Fujifilm’s Instax has become a go-to brand for modern instant photography. Back in 2017, the Instax Square SQ10 introduced the concept of the hybrid instant camera, offering the ability to select an image before printing. This took the sting out of wasting film on what might have been a bad shot. Now it goes one step further.
Users can film a short video and then select the correct frame to print. Called Motion Mode, it allows one to shoot a video of up to 15 seconds long, use the dial on the back of the camera to select the frame that captures the moment best, and then print the photo. The video is stored on a microSD card, which can be transferred onto a computer or smartphone at a later stage.
Photos and videos can be viewed and edited on the 2.7” LCD screen on the back, and once ready, photos can be printed out in under 12 seconds.
It offers 4x digital zooming capabilities, which creates beautiful landscapes while Wide, and portraits when zoomed in.
Want a selfie? No problem. The front facing selfie mirror assists users to frame a shot when not looking at the screen.
For the more creative photographer, a Time Shift Collagemode can take four images in quick succession by the user pushing the shutter button only once. The resulting images are all arranged on one print in an equally spaced creative collage.
Users wanting to emphasise a specific object within a photo will find the Partial Colour filter highly effective. It allows the user to select a colour (red, orange, yellow, green, blue or purple) to stand out, with the rest converted to monochrome.
The camera is now more ergonomic thanks to a shutter button on both sides of the device, catering to both lefties and righties.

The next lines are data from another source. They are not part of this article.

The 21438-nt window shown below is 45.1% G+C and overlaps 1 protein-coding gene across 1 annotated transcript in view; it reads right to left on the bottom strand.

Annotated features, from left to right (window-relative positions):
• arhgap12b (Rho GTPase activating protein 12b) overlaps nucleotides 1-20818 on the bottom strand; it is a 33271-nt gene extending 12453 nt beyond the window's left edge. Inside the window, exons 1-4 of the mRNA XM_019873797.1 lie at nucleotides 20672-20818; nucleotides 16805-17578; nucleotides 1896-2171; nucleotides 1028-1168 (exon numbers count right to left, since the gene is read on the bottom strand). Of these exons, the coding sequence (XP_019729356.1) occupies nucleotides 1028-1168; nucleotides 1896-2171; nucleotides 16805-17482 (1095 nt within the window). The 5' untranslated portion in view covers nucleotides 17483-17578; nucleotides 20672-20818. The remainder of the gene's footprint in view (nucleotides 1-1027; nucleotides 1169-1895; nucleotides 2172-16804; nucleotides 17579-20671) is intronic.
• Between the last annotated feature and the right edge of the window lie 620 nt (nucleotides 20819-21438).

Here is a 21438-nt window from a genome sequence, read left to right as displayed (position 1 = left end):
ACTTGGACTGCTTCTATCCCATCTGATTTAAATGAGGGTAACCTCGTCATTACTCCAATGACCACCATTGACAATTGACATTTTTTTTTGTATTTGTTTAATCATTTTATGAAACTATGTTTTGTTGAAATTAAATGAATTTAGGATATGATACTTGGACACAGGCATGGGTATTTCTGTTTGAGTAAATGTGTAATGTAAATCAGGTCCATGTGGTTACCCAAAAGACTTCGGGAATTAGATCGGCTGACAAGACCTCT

It comes in beige and black, and retails for a suggested R2 999, which includes a 16GB microSD card.
Microsoft Surface Hub 2 – 85″ panel for workspaces
Microsoft has unveiled an 85-inch model of its Surface Hub 2 interactive wall display, much larger than the original model. The product is aimed at businesses that want a smarter collaborative board.
Click here to read about the business smartboard.
Microsoft’s Chief of Surface, Panos Panay, introduced the new 85-inch model at Microsoft’s Surface Event in New York this week, and briefly showed it between two of the Surface 2S 50-inch panels.
The panel is likely to include features of the 2S, including a removable cartridge that will be upgraded next year. This will allow businesses to upgrade their computers with a new CPU, RAM, and GPU, and won’t have to replace the expensive display panel.
Pricing and regional availability has not yet been announced, but the company says it’ll be available in 2020.
Xbox One S – All Digital Edition
Putting the first nail in the coffin of physical media, Microsoft has launched a disc-less version of its Xbox One S. It also saved the company on the costs of embedding optical disc drives.
Click here to read more about the new console.
In efforts to make gamers ditch the discs, Microsoft’s Xbox One S All-Digital Edition is being sold with the premise of building a library of digital games in the cloud. This way, players can take their cloud saves on the go, and enjoy the ability to preorder and pre-install upcoming games so they’re ready to play the moment they launch. The console comes with three games preinstalled: Minecraft, Sea of Thieves, and Forza Horizon 3.
The Xbox Game Pass subscription allows for a Netflix-style of gaming, where one can play games from a large library of games for as long as one has an active subscription. This seems to be a response to Google Stadia’s gaming platform.
Apart from the disc drive, it comes with all the features of the original Xbox One S, including 4K gaming, HDR support, Dolby Atmos spatial audio output, and a 1TB hard drive.
The console will launch on 7 May and is available for preorder now on Microsoft’s website. The recommended retail price is $250 in the US, while local pricing and available has yet to be announced.